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WASHINGTON -- The coronavirus pandemic has magnified critical weaknesses at the Internal Revenue Service as many taxpayers face economic hardship, with old technology and short staffing still delaying millions of tax returns and stimulus checks, a new report found.

The tax agency blasted out most of the more than 160 million stimulus payments Congress mandated starting last March and managed to process roughly that many tax returns to electronic filers last year -- even as the virus sidelined much of its workforce, the National Taxpayer Advocate's annual assessment released Wednesday said.

But while the IRS in most cases "can effectively handle whatever it can automate," it does not automate a lot. And its heavy reliance on paper, outdated methods of communicating with taxpayers, and information technology systems that date to the 1960s resulted in delayed refunds for paper filers and missing or inaccurate stimulus payments, auditors found.

The overwhelmed agency, challenged now by a new tax season and another round of stimulus payments, failed to set up procedures to resolve many of these issues. As of late last year, 7.1 million individual and 2.3 million business returns were still unprocessed, the report said.

[CORONAVIRUS: Click here for our complete coverage » arkansasonline.com/coronavirus]

Spotty access

Among the most acute customer service lapses in 2020: Employees answered just one in four of more than 100 million calls to the IRS' toll-free telephone lines, leaving the rest unanswered or directed for automated responses, the report found. And for months, taxpayers who wanted to consult an agent in person could not, since in-person assistance offices were closed.

"While the IRS took some steps to keep the public informed about covid-19-related delays, particularly later in the year, taxpayers often did not understand what was happening with their tax returns, refunds, balances, or [stimulus payments]," Taxpayer Advocate Erin M. Collins wrote in her report to Congress.

"For much of the year, relatively limited information was released, and comments made by IRS officials often were incomplete or misleading," Collins wrote.

She predicted that the challenges created by the pandemic would continue through the 2021 filing season "and possibly for months longer."

The Taxpayer Advocate Service is an independent organization within the IRS that advocates for taxpayers.

Collins' 278-page report offers a detailed description of how one federal agency, already weakened by a decade of funding cuts by Congress, has navigated through a pandemic that continues to shut down and slow many of its functions.

Paper tax returns and correspondence from taxpayers sat unopened in trailers in U.S. Postal Service parking lots for months while IRS offices were closed.

While thousands of IRS employees have been able to work remotely since last spring, large swaths of the agency's customer service workforce have not. That's because it had not switched phone operators and other employees to technology platforms that allow them to answer phones from home and send secure emails to taxpayers.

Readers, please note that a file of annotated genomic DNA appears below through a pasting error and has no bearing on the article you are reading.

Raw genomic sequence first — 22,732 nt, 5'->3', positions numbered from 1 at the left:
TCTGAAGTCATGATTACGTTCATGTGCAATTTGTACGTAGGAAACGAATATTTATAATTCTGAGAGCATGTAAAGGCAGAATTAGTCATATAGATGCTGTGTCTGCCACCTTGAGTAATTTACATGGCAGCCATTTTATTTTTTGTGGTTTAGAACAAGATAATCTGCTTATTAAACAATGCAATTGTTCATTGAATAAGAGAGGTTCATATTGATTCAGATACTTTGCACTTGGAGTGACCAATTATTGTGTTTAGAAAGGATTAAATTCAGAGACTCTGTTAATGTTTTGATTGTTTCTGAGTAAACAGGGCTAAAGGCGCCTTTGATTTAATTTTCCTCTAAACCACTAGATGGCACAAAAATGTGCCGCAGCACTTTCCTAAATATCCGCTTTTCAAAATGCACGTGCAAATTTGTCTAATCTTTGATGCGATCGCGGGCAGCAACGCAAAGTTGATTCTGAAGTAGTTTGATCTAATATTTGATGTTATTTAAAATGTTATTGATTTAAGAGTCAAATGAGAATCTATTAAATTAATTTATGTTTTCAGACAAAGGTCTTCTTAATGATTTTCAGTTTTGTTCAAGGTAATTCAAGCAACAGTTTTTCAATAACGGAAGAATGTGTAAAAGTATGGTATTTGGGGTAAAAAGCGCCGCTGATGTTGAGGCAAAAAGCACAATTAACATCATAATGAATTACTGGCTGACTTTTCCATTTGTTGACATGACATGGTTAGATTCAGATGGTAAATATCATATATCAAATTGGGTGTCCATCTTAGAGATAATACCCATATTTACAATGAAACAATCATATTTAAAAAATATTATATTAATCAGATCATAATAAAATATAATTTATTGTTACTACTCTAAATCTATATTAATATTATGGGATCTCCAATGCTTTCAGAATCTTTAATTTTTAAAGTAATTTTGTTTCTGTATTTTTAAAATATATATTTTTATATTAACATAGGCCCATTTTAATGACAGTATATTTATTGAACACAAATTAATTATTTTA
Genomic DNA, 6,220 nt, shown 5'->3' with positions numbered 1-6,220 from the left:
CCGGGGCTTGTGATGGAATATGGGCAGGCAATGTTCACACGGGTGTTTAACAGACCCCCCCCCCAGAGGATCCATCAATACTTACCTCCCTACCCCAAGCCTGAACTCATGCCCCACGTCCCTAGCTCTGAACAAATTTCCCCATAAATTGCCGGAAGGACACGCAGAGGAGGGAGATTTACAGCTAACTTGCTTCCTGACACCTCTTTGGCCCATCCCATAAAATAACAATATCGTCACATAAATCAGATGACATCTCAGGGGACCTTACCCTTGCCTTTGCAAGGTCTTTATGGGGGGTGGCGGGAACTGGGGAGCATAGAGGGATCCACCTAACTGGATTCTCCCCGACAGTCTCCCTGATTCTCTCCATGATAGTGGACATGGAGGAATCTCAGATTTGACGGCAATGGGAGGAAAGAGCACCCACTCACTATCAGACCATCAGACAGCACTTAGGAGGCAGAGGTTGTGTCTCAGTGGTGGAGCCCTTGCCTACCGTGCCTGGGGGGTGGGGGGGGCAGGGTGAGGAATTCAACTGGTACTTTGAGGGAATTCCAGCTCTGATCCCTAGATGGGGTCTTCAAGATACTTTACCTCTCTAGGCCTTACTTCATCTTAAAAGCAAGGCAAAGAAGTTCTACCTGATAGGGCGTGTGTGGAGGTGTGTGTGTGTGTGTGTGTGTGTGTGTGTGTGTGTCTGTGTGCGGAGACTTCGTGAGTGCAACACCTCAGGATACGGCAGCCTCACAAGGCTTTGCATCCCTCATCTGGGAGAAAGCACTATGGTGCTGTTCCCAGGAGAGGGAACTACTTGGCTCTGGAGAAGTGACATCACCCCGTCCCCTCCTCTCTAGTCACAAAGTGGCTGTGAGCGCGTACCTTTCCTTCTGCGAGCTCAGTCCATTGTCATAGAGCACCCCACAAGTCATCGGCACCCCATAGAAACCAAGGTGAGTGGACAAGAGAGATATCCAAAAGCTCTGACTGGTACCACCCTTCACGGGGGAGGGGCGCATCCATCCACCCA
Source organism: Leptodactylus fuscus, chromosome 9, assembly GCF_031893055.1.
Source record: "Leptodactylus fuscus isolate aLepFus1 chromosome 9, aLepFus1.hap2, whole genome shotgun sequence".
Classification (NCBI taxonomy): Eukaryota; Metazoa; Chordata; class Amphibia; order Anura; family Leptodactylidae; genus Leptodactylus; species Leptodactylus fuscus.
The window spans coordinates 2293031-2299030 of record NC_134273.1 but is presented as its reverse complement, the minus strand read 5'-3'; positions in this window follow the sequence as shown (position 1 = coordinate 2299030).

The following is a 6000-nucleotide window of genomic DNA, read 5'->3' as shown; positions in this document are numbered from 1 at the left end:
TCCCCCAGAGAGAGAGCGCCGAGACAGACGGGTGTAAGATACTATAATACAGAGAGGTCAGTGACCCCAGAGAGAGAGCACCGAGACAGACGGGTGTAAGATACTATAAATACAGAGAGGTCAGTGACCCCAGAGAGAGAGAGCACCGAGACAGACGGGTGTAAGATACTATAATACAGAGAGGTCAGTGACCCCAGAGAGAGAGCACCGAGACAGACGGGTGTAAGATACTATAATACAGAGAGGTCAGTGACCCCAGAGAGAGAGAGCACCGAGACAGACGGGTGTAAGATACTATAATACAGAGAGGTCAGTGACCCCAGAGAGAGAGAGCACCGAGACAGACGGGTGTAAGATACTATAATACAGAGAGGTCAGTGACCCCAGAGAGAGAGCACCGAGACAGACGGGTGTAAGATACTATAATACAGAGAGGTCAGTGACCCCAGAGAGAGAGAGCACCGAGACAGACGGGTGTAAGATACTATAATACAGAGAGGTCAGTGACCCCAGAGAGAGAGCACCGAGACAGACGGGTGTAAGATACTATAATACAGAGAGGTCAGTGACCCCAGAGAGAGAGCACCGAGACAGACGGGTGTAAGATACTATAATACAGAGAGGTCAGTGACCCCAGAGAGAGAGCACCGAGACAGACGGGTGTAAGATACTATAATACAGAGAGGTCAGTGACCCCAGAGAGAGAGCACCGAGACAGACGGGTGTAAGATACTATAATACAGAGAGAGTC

Agency spokeswoman Jodie Reynolds said in a statement that the IRS "remains committed to continue to do as much as it can, subject to budget constraints, to provide meaningful services to all taxpayers, whether in-person, on the phone or online."

Sen. Ron Wyden, D-Ore., the incoming chairman of the Senate Finance Committee, said in a statement that the IRS needs "rebuilding" after a "decade of Republican budget cuts" so it can crack down on wealthy tax cheats. "I appreciate the Taxpayer Advocate's focus on the need to restore critical funding and staffing," he wrote.

electronic filing urged

On Tuesday, in guidelines to the public for the upcoming tax season, the agency said it anticipates "heavy call volume on its telephone assistance lines to continue into the filing season," and it urged taxpayers to file returns electronically, sign up for direct deposit and provide up-to-date banking information for their refunds.

About 16 million taxpayers file paper tax returns, and most receive refunds that in recent years have averaged $3,000, the report says. But because the IRS could not fully staff its mail facilities, some taxpayers have waited six months or longer for their refunds.

With with IRS having overburdened phone lines and an online portal many customers had trouble navigating, people were left in the dark about their payments as the pandemic dragged on. When taxpayers did reach an agent by phone, the agent had no access to their individual accounts.

The report predicts that some of these problems will likely continue this year because of a cascading effect. Taxpayers have 2019 tax returns and refunds still outstanding. And paper returns will continue to proceed more slowly than usual because of covid-19 social distancing guidelines in processing centers.

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